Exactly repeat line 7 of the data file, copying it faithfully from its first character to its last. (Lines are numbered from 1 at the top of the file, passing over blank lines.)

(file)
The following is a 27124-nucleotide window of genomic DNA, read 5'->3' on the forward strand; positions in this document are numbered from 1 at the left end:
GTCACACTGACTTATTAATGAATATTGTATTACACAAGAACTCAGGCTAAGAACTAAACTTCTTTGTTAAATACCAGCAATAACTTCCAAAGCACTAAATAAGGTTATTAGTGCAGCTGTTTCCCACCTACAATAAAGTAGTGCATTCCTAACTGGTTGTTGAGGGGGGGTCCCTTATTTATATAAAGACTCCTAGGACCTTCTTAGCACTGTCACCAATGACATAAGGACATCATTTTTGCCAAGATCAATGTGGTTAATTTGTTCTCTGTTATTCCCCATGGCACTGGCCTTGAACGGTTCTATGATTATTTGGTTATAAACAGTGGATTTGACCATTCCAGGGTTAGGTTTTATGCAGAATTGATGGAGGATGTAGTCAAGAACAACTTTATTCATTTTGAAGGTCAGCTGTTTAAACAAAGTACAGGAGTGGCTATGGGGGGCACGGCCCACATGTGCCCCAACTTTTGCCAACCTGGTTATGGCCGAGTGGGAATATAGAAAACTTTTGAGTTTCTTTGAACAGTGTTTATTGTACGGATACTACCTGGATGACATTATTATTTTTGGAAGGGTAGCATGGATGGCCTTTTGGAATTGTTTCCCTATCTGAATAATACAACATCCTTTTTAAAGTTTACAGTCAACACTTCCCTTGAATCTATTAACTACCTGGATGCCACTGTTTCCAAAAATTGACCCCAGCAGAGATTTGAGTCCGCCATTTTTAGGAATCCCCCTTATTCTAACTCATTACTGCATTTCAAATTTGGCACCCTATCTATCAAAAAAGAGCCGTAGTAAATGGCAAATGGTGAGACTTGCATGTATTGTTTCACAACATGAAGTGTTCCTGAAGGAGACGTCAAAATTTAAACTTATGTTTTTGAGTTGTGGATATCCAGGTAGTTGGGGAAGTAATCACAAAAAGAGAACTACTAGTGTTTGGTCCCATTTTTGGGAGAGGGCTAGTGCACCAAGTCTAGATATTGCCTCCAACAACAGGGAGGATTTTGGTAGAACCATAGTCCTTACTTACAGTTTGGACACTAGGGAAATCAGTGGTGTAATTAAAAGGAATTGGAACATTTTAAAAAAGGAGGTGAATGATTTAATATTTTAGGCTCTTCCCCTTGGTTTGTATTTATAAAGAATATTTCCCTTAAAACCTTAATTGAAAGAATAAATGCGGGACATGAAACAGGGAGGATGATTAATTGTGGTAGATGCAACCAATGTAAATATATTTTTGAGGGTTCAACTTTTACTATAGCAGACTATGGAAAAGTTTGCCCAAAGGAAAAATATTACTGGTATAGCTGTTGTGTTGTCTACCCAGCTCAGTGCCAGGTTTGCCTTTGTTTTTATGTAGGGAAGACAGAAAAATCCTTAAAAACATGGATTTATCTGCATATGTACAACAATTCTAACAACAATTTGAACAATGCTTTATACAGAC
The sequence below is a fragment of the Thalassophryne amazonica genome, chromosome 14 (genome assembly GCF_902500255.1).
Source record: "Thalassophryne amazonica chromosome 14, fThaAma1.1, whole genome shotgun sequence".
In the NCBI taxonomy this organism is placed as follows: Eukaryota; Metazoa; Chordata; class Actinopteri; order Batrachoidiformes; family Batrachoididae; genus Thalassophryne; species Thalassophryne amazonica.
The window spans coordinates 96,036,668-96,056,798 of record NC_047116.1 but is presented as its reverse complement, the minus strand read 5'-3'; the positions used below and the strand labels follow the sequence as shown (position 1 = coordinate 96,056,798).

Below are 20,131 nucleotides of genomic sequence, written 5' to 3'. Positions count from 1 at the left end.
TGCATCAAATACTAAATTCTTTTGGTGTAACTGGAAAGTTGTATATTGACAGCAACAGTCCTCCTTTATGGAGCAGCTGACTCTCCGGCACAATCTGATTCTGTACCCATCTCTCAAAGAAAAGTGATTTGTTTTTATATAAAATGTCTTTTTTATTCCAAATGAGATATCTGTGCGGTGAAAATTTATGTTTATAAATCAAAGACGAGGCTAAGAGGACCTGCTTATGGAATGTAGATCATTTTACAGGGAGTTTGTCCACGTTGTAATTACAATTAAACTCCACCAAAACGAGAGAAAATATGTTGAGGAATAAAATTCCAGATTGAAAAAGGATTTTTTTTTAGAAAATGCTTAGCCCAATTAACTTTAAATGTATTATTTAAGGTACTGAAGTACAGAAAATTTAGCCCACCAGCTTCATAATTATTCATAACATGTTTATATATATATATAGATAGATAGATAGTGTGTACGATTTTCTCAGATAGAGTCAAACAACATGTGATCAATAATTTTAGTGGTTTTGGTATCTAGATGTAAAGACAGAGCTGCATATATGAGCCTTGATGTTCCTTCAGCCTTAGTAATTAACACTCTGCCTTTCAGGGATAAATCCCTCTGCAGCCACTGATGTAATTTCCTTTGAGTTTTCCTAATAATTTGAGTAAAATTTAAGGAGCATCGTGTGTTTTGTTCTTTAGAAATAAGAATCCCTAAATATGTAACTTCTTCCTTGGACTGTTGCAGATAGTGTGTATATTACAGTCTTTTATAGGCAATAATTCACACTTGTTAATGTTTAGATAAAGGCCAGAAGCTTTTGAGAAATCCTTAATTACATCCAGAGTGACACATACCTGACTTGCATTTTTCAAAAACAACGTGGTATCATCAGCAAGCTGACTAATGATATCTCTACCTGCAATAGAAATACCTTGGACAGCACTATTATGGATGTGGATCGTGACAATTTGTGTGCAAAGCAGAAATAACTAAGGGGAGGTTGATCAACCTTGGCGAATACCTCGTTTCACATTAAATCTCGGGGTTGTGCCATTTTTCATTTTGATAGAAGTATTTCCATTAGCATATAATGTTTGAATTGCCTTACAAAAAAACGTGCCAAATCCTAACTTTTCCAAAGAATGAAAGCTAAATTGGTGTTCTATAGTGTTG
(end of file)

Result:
Below are 20,131 nucleotides of genomic sequence, written 5' to 3'. Positions count from 1 at the left end.